Foreign Precedents in Judicial Argument: A Theoretical Account
29 Pages Posted: 17 Jul 2014
Date Written: July 16, 2014
Recourse to precedents in legal adjudication is a source of intriguing theoretical challenges and serious practical difficulties. That is especially so when we have to do not with domestic precedents but with foreign ones, that is, with decisions taken by foreign courts and international judicial institutions, particularly when there is no formal obligation for a court to resort to foreign law. Can a case decided by the judiciary of a different legal order — particularly if that case is remote and that legal order operates under different procedural rules and substantive laws — have any bearing on a dispute arising domestically here and now? Should such a foreign precedent be acknowledged to have any (formal) binding force on the case in question? How could the practice of following foreign precedents be justified? This paper is primary meant to lay the theoretical basis on which those questions can be addressed. The basis on which we proceed in answering those questions essentially lies in a theory of legal reasoning that, for lack of a better phrase, can be labelled a dialectical approach informed by standards of discursive rationality.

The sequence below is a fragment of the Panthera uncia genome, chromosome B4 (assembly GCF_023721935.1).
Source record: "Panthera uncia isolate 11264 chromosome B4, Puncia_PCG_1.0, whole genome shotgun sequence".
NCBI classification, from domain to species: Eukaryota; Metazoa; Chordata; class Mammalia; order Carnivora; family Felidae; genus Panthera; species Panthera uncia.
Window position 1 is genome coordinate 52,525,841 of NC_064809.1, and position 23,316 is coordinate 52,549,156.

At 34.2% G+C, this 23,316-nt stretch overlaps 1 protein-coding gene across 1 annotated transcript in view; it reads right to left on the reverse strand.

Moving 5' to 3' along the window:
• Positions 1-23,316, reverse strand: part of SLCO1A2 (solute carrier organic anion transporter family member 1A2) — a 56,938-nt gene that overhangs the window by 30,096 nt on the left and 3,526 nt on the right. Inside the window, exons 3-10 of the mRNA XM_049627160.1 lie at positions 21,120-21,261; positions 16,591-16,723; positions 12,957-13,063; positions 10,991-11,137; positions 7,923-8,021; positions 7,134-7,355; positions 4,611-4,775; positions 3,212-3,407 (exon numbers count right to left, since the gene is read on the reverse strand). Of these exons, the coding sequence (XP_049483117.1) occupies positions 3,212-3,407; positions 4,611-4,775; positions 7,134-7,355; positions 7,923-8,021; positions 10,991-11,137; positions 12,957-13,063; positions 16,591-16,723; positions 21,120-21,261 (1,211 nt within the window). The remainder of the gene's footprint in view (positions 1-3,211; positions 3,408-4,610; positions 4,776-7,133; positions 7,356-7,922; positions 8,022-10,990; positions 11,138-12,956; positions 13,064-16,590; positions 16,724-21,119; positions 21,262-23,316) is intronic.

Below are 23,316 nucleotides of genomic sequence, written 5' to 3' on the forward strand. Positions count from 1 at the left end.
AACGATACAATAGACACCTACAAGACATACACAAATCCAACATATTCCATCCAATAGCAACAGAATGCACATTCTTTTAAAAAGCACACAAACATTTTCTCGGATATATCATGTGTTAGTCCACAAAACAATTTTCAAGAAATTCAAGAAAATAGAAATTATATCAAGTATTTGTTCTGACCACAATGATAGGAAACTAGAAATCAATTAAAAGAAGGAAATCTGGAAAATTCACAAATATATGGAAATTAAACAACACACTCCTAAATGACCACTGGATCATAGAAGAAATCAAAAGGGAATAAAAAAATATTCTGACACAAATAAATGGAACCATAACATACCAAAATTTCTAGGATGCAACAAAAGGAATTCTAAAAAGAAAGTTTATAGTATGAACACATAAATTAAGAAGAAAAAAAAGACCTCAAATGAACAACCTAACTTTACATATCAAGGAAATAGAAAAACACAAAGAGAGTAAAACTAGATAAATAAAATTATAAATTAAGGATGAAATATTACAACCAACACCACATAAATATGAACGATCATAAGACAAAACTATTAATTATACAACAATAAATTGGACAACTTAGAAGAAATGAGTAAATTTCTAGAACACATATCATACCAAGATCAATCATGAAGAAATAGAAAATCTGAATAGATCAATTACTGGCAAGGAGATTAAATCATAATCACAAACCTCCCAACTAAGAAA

Keywords: foreign precedent, legal reasoning, jurisprudence, dialectical rationality, legal authority
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